What’s the meaning of a happy life? You may have zero headspace to consider this right now, and if so, that’s perfectly OK. But, on the flip side, you may find that being stuck at home allows you a unique window of time to reflect on the things that really matter.
That’s the hope of Harvard Business School lecturer Arthur C. Brooks, who runs a course on happiness that he’s just translated in a new column for The Atlantic.
“In our go-go-go world, we rarely get the chance to stop and consider the big drivers of our happiness and our sense of purpose,” he explains, so his aim in running the series during the coronavirus pandemic is to “help you leverage a contemplative mindset while you have the time to think about what matters most to you”.
Brooks then goes onto explore different equations of happiness, one of which is especially pertinent during lockdown. It’s all to do with the elements that bring balance to a so-called “happiness portfolio”, as based on years of longitudinal research. Here they are:
Brooks terms this as “faith” but it comes to the same thing, and it’s not at all prescriptive. Faith, or belief, doesn’t have to mean religion. It’s simply anything that gives you a deeper sense of meaning and purpose in life; and also something that connects you to others.
“The key is to find a structure through which you can ponder life’s deeper questions and transcend a focus on your narrow self-interests to serve others,” Brooks writes.
For example, volunteering might fall under the belief category. Studies show that people who donate their time are likely to feel more socially connected and live longer as a result of their altruistic efforts.
The reason for this effect is complex, but it may well come down to the strong sense of purpose and connection that unites people who volunteer for a common cause.
“Volunteering likely exerts its positive effects on health by connecting people to others as well as to an activity that they find meaningful,” writes scientist David Fryburg in Psychology Today. “Achieving connection, purpose, and meaning is critical to attenuating stressors of life—particularly loneliness.”
It should go without saying that love is incredibly important to wellbeing. But it isn’t just the grand, Hollywood-style romantic love that makes the difference. Indeed, that type of love may lead to heartbreak and divorce, which can be major life stressors of their own.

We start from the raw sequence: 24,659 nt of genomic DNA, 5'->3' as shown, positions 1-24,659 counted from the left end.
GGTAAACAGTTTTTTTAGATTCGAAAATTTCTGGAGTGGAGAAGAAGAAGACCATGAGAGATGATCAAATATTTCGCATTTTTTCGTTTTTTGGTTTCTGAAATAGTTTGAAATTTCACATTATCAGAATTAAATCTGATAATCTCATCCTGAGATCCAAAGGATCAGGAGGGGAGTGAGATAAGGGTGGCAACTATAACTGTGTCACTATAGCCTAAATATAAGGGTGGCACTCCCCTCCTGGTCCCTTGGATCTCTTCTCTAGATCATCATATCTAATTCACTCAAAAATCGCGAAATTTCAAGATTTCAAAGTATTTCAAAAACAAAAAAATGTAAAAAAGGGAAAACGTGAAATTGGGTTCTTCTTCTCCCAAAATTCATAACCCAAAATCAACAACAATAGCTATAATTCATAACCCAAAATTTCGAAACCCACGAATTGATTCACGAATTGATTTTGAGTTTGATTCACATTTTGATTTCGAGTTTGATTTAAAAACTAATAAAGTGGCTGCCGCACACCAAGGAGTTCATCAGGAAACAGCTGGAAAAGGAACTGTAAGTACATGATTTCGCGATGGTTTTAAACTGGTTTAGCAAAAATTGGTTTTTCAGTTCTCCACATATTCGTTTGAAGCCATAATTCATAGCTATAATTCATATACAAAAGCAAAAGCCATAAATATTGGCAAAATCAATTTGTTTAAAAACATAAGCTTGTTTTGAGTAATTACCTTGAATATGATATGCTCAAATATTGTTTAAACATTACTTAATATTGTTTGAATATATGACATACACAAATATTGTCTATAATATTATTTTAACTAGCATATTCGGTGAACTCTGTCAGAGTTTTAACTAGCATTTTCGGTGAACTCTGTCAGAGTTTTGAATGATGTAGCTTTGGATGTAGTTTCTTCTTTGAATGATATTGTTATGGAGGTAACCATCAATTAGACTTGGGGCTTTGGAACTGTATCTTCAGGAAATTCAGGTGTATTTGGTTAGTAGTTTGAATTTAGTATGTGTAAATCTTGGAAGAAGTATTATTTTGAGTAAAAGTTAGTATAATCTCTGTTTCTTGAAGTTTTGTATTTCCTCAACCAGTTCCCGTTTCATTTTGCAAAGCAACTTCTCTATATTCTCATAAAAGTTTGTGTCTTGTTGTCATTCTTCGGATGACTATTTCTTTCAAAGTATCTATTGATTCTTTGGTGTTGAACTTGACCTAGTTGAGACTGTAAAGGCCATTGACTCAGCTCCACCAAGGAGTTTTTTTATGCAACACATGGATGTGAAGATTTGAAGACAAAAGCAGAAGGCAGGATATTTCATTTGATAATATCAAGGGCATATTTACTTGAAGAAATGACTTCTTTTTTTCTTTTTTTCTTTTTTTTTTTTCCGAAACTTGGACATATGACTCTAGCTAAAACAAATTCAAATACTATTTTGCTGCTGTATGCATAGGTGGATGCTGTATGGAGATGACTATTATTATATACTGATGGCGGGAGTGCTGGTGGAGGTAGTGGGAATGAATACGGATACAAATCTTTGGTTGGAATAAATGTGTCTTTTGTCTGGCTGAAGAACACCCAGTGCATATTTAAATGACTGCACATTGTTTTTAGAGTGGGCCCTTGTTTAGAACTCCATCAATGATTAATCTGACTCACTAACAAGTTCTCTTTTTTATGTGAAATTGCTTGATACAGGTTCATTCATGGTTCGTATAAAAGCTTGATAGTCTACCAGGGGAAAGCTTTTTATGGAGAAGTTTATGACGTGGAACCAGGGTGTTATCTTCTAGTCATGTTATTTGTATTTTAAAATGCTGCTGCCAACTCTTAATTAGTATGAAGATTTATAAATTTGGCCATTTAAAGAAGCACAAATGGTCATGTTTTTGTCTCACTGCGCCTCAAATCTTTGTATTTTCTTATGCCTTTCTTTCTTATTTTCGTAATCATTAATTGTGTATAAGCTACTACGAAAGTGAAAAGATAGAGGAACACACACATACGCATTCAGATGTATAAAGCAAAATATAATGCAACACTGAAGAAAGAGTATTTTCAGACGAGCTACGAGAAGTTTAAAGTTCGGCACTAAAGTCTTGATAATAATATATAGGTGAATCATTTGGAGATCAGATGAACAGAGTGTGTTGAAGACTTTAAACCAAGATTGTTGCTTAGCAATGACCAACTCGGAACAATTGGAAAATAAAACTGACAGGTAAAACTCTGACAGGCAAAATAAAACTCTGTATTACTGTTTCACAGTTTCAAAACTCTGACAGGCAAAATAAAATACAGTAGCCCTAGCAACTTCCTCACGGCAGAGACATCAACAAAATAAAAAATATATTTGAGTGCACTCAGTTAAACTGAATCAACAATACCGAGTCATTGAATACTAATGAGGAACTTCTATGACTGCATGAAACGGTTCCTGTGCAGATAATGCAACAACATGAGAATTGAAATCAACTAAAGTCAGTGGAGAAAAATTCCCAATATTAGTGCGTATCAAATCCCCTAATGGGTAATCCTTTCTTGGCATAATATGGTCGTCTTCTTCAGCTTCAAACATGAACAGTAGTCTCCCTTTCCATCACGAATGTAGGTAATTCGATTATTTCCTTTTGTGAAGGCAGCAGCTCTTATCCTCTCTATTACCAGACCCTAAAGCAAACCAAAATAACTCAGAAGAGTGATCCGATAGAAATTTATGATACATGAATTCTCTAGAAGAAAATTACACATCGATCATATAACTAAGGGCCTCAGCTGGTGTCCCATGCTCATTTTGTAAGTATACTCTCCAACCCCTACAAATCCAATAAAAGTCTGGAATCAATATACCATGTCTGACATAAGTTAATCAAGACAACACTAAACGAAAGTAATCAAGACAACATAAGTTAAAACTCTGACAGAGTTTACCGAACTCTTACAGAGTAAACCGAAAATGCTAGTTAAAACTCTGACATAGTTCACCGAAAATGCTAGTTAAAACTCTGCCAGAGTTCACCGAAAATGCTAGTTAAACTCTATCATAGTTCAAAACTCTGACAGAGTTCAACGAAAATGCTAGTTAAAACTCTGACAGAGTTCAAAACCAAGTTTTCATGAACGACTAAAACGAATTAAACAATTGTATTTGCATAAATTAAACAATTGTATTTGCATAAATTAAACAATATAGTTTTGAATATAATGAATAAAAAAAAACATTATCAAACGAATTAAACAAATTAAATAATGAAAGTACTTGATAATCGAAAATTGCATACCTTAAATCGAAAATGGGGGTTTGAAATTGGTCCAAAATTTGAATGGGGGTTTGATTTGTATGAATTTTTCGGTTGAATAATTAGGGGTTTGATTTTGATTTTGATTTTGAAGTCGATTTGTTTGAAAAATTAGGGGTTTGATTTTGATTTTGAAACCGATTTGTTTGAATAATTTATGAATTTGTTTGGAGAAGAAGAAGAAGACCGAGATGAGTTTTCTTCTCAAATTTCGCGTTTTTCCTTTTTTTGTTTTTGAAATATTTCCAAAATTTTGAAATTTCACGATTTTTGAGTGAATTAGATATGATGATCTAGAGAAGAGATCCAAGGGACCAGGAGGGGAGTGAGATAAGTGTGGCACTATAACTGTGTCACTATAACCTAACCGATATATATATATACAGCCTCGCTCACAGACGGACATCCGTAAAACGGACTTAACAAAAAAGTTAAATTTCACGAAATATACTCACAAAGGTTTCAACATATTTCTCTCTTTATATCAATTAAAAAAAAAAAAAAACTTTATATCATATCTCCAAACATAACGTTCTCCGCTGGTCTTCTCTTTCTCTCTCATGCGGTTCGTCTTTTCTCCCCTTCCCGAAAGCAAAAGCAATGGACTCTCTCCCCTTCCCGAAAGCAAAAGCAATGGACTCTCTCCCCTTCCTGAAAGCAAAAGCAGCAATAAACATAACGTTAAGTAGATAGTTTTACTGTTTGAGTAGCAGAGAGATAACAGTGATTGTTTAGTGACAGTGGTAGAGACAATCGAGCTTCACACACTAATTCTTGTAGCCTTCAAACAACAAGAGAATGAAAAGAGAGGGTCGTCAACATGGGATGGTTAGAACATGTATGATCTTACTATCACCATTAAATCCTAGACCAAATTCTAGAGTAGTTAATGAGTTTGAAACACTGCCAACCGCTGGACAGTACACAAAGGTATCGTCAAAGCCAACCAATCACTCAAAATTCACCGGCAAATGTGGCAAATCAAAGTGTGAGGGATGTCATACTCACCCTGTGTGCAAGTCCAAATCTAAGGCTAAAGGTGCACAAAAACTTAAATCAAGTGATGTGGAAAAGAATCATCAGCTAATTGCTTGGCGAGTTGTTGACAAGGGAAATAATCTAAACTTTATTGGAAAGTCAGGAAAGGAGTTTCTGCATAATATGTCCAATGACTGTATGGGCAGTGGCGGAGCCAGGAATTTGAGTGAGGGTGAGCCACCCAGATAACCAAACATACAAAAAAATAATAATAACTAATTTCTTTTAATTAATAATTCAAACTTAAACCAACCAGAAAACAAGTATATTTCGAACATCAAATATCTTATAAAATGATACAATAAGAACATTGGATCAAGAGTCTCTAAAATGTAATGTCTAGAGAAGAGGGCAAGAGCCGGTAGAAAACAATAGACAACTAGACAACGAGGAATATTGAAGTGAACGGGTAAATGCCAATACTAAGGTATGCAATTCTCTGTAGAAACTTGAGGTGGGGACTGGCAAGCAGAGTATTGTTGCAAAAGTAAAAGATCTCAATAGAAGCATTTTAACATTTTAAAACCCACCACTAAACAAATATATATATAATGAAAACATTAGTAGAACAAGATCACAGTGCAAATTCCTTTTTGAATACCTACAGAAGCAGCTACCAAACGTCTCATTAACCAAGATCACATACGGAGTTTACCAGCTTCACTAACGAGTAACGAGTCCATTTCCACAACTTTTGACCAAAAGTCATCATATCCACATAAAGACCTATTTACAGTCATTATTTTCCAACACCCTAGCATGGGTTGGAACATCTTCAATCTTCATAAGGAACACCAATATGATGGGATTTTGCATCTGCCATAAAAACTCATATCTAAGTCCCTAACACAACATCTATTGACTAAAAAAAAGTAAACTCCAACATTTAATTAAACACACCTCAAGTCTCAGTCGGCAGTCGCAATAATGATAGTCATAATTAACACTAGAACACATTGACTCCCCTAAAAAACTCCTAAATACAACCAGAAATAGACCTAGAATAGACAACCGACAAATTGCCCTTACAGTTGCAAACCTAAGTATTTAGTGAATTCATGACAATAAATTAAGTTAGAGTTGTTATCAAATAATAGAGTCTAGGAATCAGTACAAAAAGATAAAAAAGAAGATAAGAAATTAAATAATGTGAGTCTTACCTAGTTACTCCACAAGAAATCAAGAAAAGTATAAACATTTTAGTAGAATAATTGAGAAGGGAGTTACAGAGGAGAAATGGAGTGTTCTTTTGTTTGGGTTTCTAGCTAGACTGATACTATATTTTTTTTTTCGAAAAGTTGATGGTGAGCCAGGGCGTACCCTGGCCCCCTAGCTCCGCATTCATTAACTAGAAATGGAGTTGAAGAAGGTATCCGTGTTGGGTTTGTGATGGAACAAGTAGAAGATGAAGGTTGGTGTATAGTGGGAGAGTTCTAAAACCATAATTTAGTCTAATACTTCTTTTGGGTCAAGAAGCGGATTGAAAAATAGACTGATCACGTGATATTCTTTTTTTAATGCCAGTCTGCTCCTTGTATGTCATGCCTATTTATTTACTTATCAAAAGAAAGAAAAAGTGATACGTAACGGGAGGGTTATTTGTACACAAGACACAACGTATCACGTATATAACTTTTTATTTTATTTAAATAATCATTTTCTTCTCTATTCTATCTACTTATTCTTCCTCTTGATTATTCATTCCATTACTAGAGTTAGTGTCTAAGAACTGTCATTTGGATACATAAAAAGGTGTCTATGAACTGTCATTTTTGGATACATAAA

Instead, science shows that love of all kinds makes us happy. Our friends, our family. The local community and neighbours who power up an everyday yet crucial sense of belonging. Even an incidental chat with a stranger has a positive effect on wellbeing that is far more profound than we might first assume.
Time and again, studies show that the quality of our relationships in life are one of the leading variants of emotional and physical wellbeing; more so than factors such as smoking, obesity or how much we earn.
The Harvard Study of Adult Development, spanning eight decades of research, brings this point into razor-sharp focus.
“People who are more socially connected to family, friends, and community are happier, healthier, and live longer than people who are less well connected,” says the study’s current director, psychotherapist Dr. Robert Waldinger.
It’s not just any relationships that count, though (and especially not toxic relationships, which have the opposite effect). Instead, as Brooks says, “The key is to cultivate and maintain loving, faithful relationships with other people.”
Last but not least, work plays a vital role in living a happy life. Needless to say, being miserable in your job, or being unemployed, can cause unprecedented stress that has real and lasting consequences. But it’s more than just that.
It doesn’t really matter what you class your work as. You might be a high-powered banker, a volunteer art teacher or a stay-at-home parent. “What makes work meaningful is not the kind of work it is, but the sense it gives you that you are earning your success and serving others,” explains Brooks.
The serving others part links to the benefits of connection and kindness that we touch on above, with the example of volunteering.
Earning your success is something that’s linked to lots of different factors, but autonomy may play an important role here. Studies show that when we have a sense of freedom and direction over what we do, we feel happier as a result.
Learning new skills is also key. Learning helps to build confidence and creativity, and it also wards against the kind of stagnancy that can creep over months or even years of doing the same thing.
A happier life
So what does all this mean? This odd intercept of lull time that some of us are facing right now may be a good opportunity to decide how the various elements of your life add up.
Have you got enough purpose and direction? What’s getting you out of bed in the morning? (read about the Japanese concept of Ikigai for more on this). Are you giving the most important relationships in your life the time and attention they need?
This global pause may feel uncomfortable, but one tiny silver lining is the ability to take stock and consider how you can re-jig the building blocks of your life for a happier way forwards. Read more on The Atlantic right here.